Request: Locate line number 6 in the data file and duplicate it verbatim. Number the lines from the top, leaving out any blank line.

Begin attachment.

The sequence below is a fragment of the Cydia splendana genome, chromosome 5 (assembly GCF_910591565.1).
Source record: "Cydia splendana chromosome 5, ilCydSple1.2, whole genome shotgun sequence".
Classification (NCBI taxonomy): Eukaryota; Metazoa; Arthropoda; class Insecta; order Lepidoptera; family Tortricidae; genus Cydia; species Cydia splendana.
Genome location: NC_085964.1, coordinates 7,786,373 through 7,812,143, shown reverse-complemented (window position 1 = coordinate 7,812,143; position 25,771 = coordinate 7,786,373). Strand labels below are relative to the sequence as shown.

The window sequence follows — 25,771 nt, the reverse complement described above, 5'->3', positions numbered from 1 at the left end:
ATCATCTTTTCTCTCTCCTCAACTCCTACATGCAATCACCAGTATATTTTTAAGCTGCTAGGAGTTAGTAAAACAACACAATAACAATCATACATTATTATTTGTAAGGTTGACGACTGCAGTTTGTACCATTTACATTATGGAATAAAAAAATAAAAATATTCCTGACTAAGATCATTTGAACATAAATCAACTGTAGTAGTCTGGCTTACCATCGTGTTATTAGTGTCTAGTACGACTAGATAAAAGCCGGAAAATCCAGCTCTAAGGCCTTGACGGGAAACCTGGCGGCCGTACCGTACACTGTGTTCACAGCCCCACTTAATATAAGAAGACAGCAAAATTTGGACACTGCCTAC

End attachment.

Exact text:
ATCATCTTTTCTCTCTCCTCAACTCCTACATGCAATCACCAGTATATTTTTAAGCTGCTAGGAGTTAGTAAAACAACACAATAACAATCATACATTATTATTTGTAAGGTTGACGACTGCAGTTTGTACCATTTACATTATGGAATAAAAAAATAAAAATATTCCTGACTAAGATCATTTGAACATAAATCAACTGTAGTAGTCTGGCTTACCATCGTGTTATTAGTGTCTAGTACGACTAGATAAAAGCCGGAAAATCCAGCTCTAAGGCCTTGACGGGAAACCTGGCGGCCGTACCGTACACTGTGTTCACAGCCCCACTTAATATAAGAAGACAGCAAAATTTGGACACTGCCTAC